Here are some of the key takeaways that resonated for me from the panel featuring Dr. Sylvia Rose, Interim Dean and Assistant Professor of Finance in the School of Business at Hampton University, Dr. Curtis Kidd, Adjunct Professor of the School of Business at Howard University and Director of the HPS Center for Financial Excellence, and Dr. Joseph Lyons, Executive Director of Student Engagement and Career Services at Virginia State University:

• To attract the best, you have to invest in paid internships and scholarships. These students are being approached with opportunities from so many companies, many of them can be selective.

• Deliver meaningful experiences: When you get the opportunity to have HBCU students serve as interns or employees, make sure the experience has value. They expect rich experiences where they are doing work relative to their major and can contribute right away. Start with a strong, deliberate and personalized onboarding process to make sure the relationship gets off on the right foot.

• HBCUs are looking for intensive, long-term engagements: You need to be fully engaged when you work with these schools and their students. That means building relationships with key faculty and finding ways to support their programs. Firms should consider going to universities with multi-year partnership proposals. Instead of a one and done interaction, a longer-term partnership will demonstrate your commitment and yield better results for everyone. Serious companies should be prepared to invest financially in their relationship with the school.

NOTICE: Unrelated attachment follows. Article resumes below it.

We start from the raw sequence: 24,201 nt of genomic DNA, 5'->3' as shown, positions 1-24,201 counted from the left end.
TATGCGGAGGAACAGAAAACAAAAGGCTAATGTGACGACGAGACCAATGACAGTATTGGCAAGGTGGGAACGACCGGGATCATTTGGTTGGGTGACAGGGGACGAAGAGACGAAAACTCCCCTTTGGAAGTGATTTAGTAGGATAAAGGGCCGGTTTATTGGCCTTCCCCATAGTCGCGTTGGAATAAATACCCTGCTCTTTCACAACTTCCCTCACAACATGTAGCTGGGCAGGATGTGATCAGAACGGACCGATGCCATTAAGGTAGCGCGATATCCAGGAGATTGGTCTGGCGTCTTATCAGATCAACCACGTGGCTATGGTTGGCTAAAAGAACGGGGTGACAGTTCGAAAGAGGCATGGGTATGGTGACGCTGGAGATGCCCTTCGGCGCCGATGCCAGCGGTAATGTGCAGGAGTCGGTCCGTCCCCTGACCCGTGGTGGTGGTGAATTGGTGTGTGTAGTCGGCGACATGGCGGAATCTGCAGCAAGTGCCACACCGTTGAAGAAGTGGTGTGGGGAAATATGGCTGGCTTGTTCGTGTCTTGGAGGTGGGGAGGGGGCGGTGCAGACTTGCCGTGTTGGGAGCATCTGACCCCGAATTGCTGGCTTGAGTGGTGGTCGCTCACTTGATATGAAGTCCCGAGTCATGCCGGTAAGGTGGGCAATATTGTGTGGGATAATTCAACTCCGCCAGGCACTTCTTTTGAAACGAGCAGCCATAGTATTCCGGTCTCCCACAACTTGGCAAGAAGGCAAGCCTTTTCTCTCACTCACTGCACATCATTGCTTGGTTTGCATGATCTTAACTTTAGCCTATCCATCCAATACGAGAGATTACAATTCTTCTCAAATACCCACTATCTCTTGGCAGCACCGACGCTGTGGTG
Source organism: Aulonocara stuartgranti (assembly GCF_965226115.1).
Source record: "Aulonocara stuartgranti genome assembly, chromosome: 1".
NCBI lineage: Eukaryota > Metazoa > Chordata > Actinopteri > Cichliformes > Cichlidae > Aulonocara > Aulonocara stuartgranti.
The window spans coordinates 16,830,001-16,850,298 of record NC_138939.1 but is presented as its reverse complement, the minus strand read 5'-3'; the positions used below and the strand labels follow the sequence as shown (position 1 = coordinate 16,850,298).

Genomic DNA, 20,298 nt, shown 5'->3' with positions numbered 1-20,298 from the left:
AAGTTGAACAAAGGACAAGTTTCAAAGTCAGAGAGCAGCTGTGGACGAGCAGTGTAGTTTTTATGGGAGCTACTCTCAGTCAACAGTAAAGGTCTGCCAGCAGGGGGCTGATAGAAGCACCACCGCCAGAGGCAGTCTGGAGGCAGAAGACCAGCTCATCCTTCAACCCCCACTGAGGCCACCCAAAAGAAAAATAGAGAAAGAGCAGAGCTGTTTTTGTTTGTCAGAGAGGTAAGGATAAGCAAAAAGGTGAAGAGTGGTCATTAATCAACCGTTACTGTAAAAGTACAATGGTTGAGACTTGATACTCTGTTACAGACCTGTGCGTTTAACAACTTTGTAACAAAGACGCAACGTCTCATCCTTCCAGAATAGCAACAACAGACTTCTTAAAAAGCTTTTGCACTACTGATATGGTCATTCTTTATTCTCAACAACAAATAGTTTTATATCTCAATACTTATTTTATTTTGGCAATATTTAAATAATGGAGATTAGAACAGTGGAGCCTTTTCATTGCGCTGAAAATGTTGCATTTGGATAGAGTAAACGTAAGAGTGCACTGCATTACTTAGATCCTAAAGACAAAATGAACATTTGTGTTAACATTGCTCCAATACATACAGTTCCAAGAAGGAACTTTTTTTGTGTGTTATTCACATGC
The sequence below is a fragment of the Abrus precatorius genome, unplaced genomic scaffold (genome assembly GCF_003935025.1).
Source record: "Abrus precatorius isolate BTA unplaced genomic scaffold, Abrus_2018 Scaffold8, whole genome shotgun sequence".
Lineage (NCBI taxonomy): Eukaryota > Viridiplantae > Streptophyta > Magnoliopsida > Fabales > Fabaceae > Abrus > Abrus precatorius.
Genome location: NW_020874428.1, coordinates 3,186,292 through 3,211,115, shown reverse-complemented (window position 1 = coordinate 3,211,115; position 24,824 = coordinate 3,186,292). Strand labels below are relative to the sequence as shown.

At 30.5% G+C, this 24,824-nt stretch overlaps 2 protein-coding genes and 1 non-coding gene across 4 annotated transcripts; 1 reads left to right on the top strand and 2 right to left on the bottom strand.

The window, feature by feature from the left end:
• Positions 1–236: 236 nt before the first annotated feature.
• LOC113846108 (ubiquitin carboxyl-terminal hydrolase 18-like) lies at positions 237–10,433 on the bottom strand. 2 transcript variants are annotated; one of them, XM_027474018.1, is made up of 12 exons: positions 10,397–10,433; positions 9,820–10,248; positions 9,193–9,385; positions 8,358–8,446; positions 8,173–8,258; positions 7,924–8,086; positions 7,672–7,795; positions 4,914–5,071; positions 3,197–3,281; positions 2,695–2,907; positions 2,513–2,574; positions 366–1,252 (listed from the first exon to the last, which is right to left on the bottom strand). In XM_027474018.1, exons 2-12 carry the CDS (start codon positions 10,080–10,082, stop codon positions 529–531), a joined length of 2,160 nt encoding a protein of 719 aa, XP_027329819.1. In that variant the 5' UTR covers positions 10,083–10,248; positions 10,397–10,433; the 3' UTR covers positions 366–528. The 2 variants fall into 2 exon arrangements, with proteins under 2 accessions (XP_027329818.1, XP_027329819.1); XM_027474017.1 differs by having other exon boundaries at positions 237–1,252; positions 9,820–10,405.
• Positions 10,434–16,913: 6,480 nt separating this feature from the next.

• If you wait, you’ll be too late: If you wait until the students are juniors or seniors to initiate a relationship, you’ve probably missed your opportunity. Many HBCU students are already building strong relationships with potential employers as freshmen and sophomores.

• Don’t flatter yourself: One panelist shared a story about a recruiter saying, “I’m here because I know you guys need help.” Successful recruiters understand that they are the ones who need HBCU students, not the other way around.

• One size does not fit all: HBCU students are not a monolithic demographic. Some of them have parents who work in private equity or wealth management. They know what they want and how to get there. Others don’t know where they are headed or may have come from more challenging backgrounds. Each university is different, and students come with a wide variety of life experiences. You need to tailor your approach for each.

• Mentorships matter: Mentorships are a great way to engage students, but they need to be authentic. Help your HBCU interns and young employees establish mentoring relationships. Make sure they consist of more than just a few casual conversations. Mentees want to hear positive feedback, but they also should hear what they need to be working on and how they can improve. A good mentoring relationship should be sustained and personalized.

Another great way to build bridges into the HBCU world is to get involved with FARE. We formed FARE because we knew we could do more together as an industry than we could as individual companies. Your firm’s participation in our activities will not only help us all drive more diversity in financial services—it will open doors for your company to build relationships with and attract the best talent. At FARE events we’re setting members up with immediate access to top diverse talent. Many of our member firms are finding great candidates for internships and full-time roles at these events. Visit to learn more about the Alliance and how your firm can get involved.

Kristi Martin Rodriguez is the leader of the Nationwide Retirement Institute and Founder, President and Board Chair of the Financial Alliance for Racial Equity.

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